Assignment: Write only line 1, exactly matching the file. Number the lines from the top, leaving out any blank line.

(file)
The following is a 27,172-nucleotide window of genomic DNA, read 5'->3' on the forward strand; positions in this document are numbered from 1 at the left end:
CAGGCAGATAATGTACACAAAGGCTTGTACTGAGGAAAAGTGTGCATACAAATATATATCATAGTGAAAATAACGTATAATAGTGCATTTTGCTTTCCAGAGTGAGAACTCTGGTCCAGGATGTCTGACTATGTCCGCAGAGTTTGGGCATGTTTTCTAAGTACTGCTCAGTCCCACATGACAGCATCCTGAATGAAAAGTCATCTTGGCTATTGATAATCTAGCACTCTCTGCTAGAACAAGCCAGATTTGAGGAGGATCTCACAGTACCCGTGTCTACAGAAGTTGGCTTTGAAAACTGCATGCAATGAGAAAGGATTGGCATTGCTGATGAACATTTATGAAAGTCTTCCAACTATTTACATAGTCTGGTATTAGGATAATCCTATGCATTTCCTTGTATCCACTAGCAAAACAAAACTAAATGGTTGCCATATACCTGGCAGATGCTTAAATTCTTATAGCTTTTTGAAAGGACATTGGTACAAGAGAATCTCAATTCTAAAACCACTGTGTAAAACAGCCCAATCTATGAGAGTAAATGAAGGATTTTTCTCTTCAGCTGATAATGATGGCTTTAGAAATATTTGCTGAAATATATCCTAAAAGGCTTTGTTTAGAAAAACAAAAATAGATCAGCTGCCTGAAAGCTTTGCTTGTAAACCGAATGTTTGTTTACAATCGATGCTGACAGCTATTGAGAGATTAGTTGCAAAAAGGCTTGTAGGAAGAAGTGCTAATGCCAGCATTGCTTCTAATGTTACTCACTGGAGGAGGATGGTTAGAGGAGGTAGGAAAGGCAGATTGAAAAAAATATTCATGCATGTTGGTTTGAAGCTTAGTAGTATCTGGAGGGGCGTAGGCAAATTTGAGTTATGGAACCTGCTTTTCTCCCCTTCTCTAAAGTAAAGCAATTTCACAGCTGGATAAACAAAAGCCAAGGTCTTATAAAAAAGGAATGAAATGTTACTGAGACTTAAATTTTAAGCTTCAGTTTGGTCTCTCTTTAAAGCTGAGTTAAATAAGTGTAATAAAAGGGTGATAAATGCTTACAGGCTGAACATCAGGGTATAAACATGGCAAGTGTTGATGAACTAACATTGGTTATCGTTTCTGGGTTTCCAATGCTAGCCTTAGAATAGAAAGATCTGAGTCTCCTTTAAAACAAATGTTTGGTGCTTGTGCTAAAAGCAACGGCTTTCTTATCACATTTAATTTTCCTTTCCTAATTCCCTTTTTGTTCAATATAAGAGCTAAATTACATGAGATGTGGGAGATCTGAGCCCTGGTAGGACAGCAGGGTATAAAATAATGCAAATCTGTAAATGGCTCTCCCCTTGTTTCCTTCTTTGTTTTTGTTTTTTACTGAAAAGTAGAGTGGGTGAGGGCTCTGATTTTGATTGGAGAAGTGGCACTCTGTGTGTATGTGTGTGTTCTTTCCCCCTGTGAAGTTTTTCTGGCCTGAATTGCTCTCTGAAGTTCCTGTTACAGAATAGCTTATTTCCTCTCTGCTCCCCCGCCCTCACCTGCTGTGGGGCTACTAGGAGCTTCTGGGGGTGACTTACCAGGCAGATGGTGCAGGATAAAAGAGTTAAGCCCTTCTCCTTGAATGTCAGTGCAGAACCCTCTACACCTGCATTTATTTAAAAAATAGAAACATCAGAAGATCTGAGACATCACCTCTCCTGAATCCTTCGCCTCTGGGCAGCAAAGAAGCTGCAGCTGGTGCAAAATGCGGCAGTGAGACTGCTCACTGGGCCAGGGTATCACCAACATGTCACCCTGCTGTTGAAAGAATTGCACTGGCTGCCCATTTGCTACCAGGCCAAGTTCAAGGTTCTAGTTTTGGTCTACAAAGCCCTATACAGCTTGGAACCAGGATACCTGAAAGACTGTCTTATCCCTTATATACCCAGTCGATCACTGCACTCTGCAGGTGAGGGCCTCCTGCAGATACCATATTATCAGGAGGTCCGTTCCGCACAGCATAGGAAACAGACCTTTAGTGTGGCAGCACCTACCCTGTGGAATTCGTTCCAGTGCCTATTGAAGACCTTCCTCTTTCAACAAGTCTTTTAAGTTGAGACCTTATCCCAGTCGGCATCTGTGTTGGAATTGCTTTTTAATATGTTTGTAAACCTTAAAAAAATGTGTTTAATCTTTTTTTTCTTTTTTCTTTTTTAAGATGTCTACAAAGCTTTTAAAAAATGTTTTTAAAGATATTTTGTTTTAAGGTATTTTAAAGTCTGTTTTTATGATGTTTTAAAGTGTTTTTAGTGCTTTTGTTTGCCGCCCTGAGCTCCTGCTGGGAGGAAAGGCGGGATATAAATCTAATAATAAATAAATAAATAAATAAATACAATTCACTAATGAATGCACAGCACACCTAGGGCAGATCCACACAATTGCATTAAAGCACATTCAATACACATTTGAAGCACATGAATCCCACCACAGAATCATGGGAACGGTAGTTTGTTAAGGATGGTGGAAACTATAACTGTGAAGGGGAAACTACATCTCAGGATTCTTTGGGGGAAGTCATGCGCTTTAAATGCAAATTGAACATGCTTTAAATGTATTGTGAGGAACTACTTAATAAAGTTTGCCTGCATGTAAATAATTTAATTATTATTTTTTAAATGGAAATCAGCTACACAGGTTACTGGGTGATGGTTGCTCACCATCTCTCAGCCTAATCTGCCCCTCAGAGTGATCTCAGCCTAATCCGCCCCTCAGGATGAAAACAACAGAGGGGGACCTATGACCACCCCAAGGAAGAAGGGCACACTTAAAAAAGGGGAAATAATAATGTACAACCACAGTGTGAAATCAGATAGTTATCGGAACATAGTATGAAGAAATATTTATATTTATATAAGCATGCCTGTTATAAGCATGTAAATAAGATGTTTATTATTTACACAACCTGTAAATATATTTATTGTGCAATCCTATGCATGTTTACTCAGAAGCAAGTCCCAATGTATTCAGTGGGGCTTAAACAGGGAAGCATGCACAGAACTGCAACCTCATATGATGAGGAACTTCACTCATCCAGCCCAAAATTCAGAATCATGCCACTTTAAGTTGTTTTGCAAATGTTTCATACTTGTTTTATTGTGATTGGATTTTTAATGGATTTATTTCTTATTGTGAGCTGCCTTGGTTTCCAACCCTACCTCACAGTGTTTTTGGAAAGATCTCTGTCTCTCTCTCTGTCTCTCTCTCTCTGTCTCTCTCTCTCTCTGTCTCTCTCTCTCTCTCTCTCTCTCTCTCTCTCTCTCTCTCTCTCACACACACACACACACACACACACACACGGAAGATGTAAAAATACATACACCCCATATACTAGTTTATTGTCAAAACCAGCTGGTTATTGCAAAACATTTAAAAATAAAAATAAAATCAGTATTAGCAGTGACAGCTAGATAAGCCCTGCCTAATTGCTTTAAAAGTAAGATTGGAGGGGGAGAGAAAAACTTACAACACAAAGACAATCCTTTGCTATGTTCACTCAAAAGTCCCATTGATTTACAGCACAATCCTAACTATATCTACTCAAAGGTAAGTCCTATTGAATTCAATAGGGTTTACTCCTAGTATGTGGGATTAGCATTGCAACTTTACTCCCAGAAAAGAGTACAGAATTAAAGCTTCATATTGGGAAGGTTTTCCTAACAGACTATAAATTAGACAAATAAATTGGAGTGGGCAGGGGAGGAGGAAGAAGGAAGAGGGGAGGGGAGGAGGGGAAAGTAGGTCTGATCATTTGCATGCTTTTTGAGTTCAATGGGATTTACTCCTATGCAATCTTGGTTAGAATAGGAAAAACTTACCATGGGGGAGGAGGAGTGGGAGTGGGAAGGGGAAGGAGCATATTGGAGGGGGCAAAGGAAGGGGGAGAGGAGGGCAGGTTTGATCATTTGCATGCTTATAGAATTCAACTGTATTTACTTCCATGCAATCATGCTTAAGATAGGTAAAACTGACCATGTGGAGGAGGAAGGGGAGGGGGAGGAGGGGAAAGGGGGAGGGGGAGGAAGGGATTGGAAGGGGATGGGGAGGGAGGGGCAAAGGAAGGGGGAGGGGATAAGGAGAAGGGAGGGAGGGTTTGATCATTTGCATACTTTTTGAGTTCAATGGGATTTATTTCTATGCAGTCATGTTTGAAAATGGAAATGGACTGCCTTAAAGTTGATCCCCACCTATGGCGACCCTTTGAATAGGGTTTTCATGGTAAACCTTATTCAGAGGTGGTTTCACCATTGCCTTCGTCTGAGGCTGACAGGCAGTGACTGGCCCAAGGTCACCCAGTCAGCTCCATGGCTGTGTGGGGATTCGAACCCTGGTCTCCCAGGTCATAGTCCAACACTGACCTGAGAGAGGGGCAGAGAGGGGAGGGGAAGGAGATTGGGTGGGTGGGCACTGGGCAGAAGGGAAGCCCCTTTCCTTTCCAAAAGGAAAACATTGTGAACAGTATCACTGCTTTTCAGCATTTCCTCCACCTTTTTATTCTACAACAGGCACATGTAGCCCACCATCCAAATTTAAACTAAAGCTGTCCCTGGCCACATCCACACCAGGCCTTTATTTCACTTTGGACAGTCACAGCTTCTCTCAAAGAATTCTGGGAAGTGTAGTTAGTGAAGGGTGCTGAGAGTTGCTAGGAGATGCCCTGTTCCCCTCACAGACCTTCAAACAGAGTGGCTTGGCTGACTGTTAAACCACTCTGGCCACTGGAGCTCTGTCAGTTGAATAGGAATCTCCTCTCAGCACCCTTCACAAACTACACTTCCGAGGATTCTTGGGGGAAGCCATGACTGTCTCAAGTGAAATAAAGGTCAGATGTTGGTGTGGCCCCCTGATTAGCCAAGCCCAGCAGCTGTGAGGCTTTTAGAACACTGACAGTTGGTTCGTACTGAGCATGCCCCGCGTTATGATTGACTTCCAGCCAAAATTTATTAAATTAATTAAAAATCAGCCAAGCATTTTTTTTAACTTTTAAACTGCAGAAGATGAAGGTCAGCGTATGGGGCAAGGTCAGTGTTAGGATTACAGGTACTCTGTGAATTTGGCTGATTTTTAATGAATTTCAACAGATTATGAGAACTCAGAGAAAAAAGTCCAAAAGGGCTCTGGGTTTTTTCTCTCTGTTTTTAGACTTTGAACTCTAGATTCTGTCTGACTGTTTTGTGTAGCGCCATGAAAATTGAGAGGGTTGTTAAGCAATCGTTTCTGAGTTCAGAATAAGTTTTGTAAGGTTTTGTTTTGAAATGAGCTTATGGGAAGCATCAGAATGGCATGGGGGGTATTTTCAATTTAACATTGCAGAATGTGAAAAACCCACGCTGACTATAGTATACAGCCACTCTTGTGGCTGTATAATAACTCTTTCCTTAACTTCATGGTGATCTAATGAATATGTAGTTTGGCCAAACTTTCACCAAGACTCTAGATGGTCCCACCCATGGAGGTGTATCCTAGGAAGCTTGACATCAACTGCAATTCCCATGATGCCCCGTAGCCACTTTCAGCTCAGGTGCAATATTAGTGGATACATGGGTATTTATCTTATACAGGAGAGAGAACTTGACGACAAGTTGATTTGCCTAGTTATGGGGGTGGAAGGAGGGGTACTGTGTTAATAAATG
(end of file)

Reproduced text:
The following is a 27,172-nucleotide window of genomic DNA, read 5'->3' on the forward strand; positions in this document are numbered from 1 at the left end: